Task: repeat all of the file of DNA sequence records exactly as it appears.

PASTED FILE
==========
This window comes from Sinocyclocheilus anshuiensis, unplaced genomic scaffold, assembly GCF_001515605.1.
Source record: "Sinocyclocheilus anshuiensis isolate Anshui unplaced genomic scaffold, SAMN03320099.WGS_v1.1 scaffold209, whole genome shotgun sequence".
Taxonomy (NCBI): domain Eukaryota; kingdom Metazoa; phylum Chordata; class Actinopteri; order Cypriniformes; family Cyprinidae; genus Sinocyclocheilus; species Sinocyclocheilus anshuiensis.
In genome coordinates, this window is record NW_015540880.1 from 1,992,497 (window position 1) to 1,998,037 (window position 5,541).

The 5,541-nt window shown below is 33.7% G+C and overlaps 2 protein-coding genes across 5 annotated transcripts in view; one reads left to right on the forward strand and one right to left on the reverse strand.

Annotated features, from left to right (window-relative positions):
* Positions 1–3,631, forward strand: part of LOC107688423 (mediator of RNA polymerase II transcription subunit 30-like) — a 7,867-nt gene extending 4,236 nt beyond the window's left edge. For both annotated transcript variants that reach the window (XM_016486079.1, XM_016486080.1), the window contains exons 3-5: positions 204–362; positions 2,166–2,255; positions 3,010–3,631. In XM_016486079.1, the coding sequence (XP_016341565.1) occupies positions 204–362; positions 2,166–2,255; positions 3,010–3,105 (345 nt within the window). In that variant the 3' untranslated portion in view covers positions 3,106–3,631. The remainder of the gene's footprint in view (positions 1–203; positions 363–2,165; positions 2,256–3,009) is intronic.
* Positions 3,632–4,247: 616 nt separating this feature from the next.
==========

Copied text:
This window comes from Sinocyclocheilus anshuiensis, unplaced genomic scaffold, assembly GCF_001515605.1.
Source record: "Sinocyclocheilus anshuiensis isolate Anshui unplaced genomic scaffold, SAMN03320099.WGS_v1.1 scaffold209, whole genome shotgun sequence".
Taxonomy (NCBI): domain Eukaryota; kingdom Metazoa; phylum Chordata; class Actinopteri; order Cypriniformes; family Cyprinidae; genus Sinocyclocheilus; species Sinocyclocheilus anshuiensis.
In genome coordinates, this window is record NW_015540880.1 from 1,992,497 (window position 1) to 1,998,037 (window position 5,541).

The 5,541-nt window shown below is 33.7% G+C and overlaps 2 protein-coding genes across 5 annotated transcripts in view; one reads left to right on the forward strand and one right to left on the reverse strand.

Annotated features, from left to right (window-relative positions):
* Positions 1–3,631, forward strand: part of LOC107688423 (mediator of RNA polymerase II transcription subunit 30-like) — a 7,867-nt gene extending 4,236 nt beyond the window's left edge. For both annotated transcript variants that reach the window (XM_016486079.1, XM_016486080.1), the window contains exons 3-5: positions 204–362; positions 2,166–2,255; positions 3,010–3,631. In XM_016486079.1, the coding sequence (XP_016341565.1) occupies positions 204–362; positions 2,166–2,255; positions 3,010–3,105 (345 nt within the window). In that variant the 3' untranslated portion in view covers positions 3,106–3,631. The remainder of the gene's footprint in view (positions 1–203; positions 363–2,165; positions 2,256–3,009) is intronic.
* Positions 3,632–4,247: 616 nt separating this feature from the next.